Clickbait gets a lot of hate and probably for good reason.
Clickbait-y headlines are often sensationalist, misleading, or just outright ridiculous.
But there’s no doubt that clickbait headlines – when used appropriately – do work when it comes to grabbing a user’s attention and driving clicks.
The key word here is “appropriately”.
How can you use clickbait headlines without misleading or ticking off your audience?
It all comes down to using the right headlines in the right way.
Why Clickbait Headlines Work
The most recent (2017) study analyzing article headlines found that many headlines with “clickbait-y” starting phrases generated the most engagement (in this case, on Facebook).
Phrases like “X Reason Why…” and “This is What…” were responsible for driving the most clicks.
An older study (2015) – but one that focused primarily on clickbait titles – found that the most polarizing headlines drove the most clicks.
However, it’s important to note that headlines that could be interpreted as “withholding information” were often demoted by Facebook and other channels.
So, clickbait headlines do work if used correctly, and by that we mean that they must intrigue viewers without misrepresenting the content they will find on the page.
The goal is to grab their attention, give a hint as to what they will find once they click, but leave just a touch of mystery.
12 Clickbait Headline Examples That Actually Work
One of the biggest reasons why clickbait gets such a bad rap is that people often exaggerate the information or simply make claims that can’t be true.
If you mislead your readers, this can certainly backfire – causing you to lose credibility and potential customers.
Instead, use some of these clickbait headline formats below to craft titles that grab attention while maintaining readers’ trust in your brand.
1. ‘X Reasons Why…’
You’ve likely seen this headline around a lot, and that’s likely because it was found to be one of the most effective titles when it comes to driving social media engagement and clicks.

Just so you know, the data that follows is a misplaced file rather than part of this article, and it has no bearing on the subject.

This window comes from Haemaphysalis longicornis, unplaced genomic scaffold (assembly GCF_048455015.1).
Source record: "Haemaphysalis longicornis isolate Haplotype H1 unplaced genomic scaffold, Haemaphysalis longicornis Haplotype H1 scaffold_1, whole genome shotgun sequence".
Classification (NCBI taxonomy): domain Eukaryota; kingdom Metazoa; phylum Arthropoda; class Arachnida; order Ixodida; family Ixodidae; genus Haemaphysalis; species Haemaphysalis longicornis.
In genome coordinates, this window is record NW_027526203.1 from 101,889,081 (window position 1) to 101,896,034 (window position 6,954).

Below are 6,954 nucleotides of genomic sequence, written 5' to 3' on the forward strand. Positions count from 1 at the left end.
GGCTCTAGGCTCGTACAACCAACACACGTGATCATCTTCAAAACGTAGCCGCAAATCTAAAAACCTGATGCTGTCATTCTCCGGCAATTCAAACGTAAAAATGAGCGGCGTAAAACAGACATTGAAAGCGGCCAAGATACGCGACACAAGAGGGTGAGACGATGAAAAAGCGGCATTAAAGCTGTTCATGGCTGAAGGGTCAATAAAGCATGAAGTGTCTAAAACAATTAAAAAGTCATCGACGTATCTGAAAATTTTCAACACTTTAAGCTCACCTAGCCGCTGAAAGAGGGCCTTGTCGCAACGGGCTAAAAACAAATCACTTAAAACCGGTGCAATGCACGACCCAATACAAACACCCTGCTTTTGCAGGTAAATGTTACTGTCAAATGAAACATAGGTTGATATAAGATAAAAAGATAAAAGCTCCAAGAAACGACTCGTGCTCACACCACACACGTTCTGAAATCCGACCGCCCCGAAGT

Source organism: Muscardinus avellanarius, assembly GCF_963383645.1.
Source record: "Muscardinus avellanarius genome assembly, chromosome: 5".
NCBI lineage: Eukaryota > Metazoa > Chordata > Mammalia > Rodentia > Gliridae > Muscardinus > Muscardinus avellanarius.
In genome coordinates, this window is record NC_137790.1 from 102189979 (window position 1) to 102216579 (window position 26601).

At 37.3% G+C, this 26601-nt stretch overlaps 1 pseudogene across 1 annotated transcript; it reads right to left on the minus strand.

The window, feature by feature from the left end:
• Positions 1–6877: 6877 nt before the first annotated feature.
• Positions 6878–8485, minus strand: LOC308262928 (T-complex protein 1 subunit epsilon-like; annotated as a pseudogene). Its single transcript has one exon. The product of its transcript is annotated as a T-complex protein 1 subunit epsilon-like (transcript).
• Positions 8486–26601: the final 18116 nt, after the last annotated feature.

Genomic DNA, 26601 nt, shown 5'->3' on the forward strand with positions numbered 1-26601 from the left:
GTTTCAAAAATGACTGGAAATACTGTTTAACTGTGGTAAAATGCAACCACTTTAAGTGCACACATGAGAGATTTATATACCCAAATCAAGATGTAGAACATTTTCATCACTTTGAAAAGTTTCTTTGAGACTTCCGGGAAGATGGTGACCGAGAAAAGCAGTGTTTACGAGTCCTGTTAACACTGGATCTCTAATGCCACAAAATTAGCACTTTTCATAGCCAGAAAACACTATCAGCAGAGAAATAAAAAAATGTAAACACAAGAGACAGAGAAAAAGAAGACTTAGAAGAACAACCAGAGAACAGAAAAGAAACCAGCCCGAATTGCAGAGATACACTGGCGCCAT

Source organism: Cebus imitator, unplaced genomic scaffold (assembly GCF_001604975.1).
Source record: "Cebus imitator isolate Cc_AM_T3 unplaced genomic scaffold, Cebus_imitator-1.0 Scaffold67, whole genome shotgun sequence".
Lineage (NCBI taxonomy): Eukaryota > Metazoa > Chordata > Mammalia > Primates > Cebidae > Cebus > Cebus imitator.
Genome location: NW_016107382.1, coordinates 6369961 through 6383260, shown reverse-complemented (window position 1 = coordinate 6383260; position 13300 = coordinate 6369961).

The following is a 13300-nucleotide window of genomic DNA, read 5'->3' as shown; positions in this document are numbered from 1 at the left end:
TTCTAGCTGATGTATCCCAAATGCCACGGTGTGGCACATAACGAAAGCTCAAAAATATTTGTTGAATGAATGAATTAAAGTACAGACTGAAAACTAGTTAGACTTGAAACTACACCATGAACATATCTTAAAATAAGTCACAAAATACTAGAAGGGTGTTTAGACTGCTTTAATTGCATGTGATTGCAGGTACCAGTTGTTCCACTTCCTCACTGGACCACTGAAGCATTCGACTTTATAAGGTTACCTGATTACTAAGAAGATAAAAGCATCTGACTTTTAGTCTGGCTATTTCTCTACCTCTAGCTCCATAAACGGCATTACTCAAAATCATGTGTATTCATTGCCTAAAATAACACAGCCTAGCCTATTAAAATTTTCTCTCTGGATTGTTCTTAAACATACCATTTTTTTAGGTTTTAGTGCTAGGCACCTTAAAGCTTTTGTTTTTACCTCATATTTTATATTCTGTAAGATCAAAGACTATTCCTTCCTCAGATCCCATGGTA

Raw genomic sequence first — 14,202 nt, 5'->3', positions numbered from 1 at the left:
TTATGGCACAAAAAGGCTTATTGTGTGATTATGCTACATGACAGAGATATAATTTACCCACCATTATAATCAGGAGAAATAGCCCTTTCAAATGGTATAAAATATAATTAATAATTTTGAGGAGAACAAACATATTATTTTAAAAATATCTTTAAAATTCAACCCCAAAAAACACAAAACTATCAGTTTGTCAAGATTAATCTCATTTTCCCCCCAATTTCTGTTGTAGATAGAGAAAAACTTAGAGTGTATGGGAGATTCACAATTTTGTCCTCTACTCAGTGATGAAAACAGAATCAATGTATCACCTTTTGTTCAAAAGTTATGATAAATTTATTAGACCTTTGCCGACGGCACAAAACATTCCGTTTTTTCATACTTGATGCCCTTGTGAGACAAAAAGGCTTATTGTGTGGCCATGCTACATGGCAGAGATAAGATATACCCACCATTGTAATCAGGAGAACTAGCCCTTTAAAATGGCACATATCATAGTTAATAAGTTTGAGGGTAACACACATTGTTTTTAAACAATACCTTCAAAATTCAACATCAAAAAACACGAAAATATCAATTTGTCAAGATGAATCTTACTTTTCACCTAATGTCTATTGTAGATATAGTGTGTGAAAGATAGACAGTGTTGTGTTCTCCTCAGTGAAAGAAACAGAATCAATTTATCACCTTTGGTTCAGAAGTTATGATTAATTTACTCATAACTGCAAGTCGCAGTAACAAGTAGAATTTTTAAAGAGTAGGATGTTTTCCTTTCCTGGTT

Further, in an analysis of about 1 million popular headlines, it was found that numbered lists are the most shared of any headline type.
This clickbait headline does leave a little mystery because readers don’t know what the “reasons” are, so they are inclined to click and find out.
Whichever phrase follows should be one that speaks to emotion, like:
- “10 Reasons Why Noise Cancelling Headphones Are the Best”
- “27 Reasons Why Celebrities Love THIS Product”
2. ‘X Things You…’
Similarly, “X Things You…” headlines include the benefit of being a numbered list while being personalized to the reader.
The “you” here works to make this title relatable and entices readers to find out more about themselves (at least, this is what is implied).
You can use this headline like so:
- “10 Things You Need to Do Before Buying a House”
- “19 Things You Don’t Know About Your Favorite Sports Teams”
Again, people will be intrigued to find out what exists on the other side of the click.
Whether or not you already have some brand recognition, you can use the “piggybacking” technique to build some authority and drive clicks.
This involves referencing a well-known figure or company in relation to your brand/post.
Some examples of this are headlines like:
- “Forbes Entrepreneur Shares X Tips…”
- “Dancing with the Stars Celeb Reveals…”
- “Nike Swoosh Designer Teaches Us…”
If you are fortunate enough to feature a prominent figure – or simply do a follow-up piece about an existing news story or interview – then you can use “piggybacking” to grab attention and attract visitors.
4. ‘This Is What…’
In this clickbait headline examples, the “this” makes people curious about what they will find when they click through to the page.
This is a common clickbait headline, but it can also go awry if you are too secretive in the title.
Avoid titles like “This Is Why You’re Losing Money” or “This Is Why You’re Lonely”, as these are too broad and cryptic.
Instead, aim for headlines like “This Is Why You’re Not Seeing an ROI on Your Marketing” or “This Is Why Business Owners are Investing in Bitcoin”.